Graphical algorithm for integration of genetic and biological data: proof of principle using psoriasis as a model

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Motivation: Pathway analysis to reveal biological mechanisms for results from genetic association studies have great potential to better understand complex traits with major human disease impact. However, current approaches have not been optimized to maximize statistical power to identify enriched functions/pathways, especially when the genetic data derives from studies using platforms (e.g. Immunochip and Metabochip) customized to have pre-selected markers from previously identified top-rank loci. We present here a novel approach, called Minimum distance-based Enrichment Analysis for Genetic Association (MEAGA), with the potential to address both of these important concerns.

Results: MEAGA performs enrichment analysis using graphical algorithms to identify sub-graphs among genes and measure their closeness in interaction database. It also incorporates a statistic summarizing the numbers and total distances of the sub-graphs, depicting the overlap between observed genetic signals and defined function/pathway gene-sets. MEAGA uses sampling technique to approximate empirical and multiple testing-corrected P-values. We show in simulation studies that MEAGA is more powerful compared to count-based strategies in identifying disease-associated functions/pathways, and the increase in power is influenced by the shortest distances among associated genes in the interactome. We applied MEAGA to the results of a meta-analysis of psoriasis using Immunochip datasets, and showed that associated genes are significantly enriched in immune-related functions and closer with each other in the protein–protein interaction network.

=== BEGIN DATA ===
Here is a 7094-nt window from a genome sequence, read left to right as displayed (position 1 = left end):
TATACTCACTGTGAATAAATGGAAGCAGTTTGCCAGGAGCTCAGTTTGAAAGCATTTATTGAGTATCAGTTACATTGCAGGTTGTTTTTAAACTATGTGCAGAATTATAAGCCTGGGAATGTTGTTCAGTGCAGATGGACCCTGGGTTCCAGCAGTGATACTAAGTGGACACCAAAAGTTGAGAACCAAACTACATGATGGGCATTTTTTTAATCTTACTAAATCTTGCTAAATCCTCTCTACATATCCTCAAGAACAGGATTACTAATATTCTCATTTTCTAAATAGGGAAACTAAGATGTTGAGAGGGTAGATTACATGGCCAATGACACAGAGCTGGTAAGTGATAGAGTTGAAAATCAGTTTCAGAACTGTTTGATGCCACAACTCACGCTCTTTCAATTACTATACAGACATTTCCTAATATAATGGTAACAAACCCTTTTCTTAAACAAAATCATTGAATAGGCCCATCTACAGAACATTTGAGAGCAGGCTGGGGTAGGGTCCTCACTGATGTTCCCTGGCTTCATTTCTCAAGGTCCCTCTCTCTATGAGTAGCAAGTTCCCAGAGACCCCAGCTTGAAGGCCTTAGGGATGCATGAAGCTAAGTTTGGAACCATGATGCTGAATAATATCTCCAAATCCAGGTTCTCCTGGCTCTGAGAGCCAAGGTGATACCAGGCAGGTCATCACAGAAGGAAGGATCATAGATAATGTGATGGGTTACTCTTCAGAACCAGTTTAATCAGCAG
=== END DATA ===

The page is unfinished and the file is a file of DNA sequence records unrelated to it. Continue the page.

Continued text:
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Supplementary information: Supplementary data are available at Bioinformatics online.

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